Amish memoir

Growing Up Amish by
Ira Wagler
What a fine book.
Ira Wagler was born Amish, and Amish he remained, off and on, for
years upon years. Even though, from his teen years on, he’d escape to the other
world (the one the rest of us live in) to get some breathing room. And then
he’d return to his roots.
It’s utterly interesting to hear about his not feeling like he fit
in either world completely, and the way his family and his Amish origins tugged
him back, even though he knew it wasn’t the right fit for him.
From the start of the book, we know that he’s left the Amish, but
I tell you, there were moments in his life when I didn’t know how he could have
gotten from there to here. He just seemed so torn.
And that’s the kind of story that, in the hands of a gifted writer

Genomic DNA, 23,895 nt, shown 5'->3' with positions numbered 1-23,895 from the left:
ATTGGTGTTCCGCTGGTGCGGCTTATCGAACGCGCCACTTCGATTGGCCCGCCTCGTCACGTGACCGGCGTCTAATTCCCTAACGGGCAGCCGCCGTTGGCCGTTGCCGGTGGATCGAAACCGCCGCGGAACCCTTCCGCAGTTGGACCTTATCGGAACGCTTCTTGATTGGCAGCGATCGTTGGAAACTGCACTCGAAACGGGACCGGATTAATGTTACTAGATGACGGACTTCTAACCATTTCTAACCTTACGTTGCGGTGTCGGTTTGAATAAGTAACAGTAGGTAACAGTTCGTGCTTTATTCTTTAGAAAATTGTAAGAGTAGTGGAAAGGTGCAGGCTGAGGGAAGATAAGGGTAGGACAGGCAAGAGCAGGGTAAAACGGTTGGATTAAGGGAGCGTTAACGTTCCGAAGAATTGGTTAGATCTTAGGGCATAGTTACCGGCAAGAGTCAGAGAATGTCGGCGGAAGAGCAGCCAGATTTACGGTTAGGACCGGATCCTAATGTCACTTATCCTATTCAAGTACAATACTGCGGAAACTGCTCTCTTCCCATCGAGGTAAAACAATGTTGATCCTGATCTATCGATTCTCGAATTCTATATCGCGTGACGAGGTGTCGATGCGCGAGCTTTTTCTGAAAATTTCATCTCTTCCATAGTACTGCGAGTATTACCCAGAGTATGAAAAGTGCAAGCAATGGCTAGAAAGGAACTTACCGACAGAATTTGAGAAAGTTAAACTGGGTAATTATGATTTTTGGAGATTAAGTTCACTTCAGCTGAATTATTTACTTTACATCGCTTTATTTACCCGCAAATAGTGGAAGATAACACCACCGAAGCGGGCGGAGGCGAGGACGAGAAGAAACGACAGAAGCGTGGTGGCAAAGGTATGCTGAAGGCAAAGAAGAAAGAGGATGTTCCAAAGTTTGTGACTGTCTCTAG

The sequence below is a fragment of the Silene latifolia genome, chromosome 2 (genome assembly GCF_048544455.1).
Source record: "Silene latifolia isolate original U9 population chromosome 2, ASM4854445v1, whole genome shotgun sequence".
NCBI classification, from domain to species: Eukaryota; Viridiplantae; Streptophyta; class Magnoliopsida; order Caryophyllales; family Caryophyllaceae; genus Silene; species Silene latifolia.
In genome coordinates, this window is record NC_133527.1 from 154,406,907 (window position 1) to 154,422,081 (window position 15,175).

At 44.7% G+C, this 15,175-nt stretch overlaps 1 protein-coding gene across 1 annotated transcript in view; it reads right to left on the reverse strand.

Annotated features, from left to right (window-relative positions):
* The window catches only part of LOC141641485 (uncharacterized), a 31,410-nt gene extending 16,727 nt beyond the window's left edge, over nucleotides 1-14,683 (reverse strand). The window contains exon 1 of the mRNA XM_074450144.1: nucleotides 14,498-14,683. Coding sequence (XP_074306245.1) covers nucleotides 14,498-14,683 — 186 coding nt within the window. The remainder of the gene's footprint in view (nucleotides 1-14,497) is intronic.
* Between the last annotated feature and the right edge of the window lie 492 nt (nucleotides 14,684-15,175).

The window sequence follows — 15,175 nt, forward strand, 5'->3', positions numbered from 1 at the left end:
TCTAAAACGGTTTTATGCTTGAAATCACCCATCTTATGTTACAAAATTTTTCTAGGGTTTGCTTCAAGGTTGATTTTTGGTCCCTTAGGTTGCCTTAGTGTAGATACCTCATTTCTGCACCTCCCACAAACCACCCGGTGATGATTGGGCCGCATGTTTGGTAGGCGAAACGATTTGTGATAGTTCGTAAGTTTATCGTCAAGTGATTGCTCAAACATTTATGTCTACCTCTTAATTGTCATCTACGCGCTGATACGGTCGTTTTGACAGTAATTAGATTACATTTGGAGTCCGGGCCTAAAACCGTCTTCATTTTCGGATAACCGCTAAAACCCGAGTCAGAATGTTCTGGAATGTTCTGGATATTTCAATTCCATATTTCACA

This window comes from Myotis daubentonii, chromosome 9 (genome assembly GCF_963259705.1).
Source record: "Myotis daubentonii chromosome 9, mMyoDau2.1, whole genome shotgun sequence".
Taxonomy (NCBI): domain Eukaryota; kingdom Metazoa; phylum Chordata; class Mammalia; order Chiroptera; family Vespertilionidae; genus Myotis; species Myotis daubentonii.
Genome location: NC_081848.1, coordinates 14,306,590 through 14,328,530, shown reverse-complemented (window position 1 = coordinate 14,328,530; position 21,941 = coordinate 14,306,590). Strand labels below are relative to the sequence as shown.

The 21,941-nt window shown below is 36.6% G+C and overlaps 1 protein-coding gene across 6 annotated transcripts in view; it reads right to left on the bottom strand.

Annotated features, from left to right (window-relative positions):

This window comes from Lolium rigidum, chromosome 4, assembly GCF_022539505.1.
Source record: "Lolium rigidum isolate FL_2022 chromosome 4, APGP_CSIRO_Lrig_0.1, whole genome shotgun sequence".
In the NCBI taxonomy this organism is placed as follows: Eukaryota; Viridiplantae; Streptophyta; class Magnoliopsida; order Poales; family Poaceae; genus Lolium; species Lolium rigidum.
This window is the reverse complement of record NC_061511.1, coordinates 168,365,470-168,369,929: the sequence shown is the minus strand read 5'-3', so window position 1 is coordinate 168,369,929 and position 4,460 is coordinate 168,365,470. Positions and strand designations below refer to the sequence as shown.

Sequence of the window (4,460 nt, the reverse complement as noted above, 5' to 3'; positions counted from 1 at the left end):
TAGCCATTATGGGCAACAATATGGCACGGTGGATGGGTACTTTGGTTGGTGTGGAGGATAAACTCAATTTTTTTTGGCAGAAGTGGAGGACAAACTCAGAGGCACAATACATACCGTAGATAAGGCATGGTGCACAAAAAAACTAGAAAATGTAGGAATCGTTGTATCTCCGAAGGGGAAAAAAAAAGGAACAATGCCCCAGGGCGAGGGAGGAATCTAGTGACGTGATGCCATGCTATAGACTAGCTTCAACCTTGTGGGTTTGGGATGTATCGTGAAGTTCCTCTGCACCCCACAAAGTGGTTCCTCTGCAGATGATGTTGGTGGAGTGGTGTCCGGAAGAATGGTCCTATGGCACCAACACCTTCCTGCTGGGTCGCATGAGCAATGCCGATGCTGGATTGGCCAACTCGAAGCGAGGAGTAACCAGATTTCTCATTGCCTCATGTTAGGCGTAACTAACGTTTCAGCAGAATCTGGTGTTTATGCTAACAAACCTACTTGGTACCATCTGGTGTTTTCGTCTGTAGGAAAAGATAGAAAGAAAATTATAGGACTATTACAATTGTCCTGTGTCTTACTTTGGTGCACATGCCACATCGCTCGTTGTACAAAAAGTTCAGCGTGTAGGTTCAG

(and he is one), is more riveting than one would expect.
And there are some wonderful lines, such as this:
“My father was a man of many gifts and skills. Farming was not one
of them.” (p. 43)
OK, so that’s pretty funny (or maybe not so funny, if you were
him), especially when farming’s the big thing they were supposed to be doing.
Turns out, his father was a writer, and a good one, who was widely
known among the Amish nationwide. So, if this was next statement was true, I’m willing to give the
man a pass: “We didn’t realize it then, but our farm was just plain
trashy.”  (p. 43) That made me smile. 
But the overall tone of the book is actually somber, since
it’s largely about the author’s feelings of not-belonging-here-or-there. There’s a lot of heart-wrenching stuff here. 
The fellow has a blog, and you can see examples of his fine
writing there. 
Also, during his youth, he lived in southern Iowa for a time, so that thrilled me to no end.
Small-town Iowa’s
a rare thing to find in a book, and it’s almost pathetic how excited I get when
I discover it there.
If you’re a fan of memoirs about ordinary lives told beautifully
well, or if you like subculture memoirs, this is a very fine example of both of
those things. 

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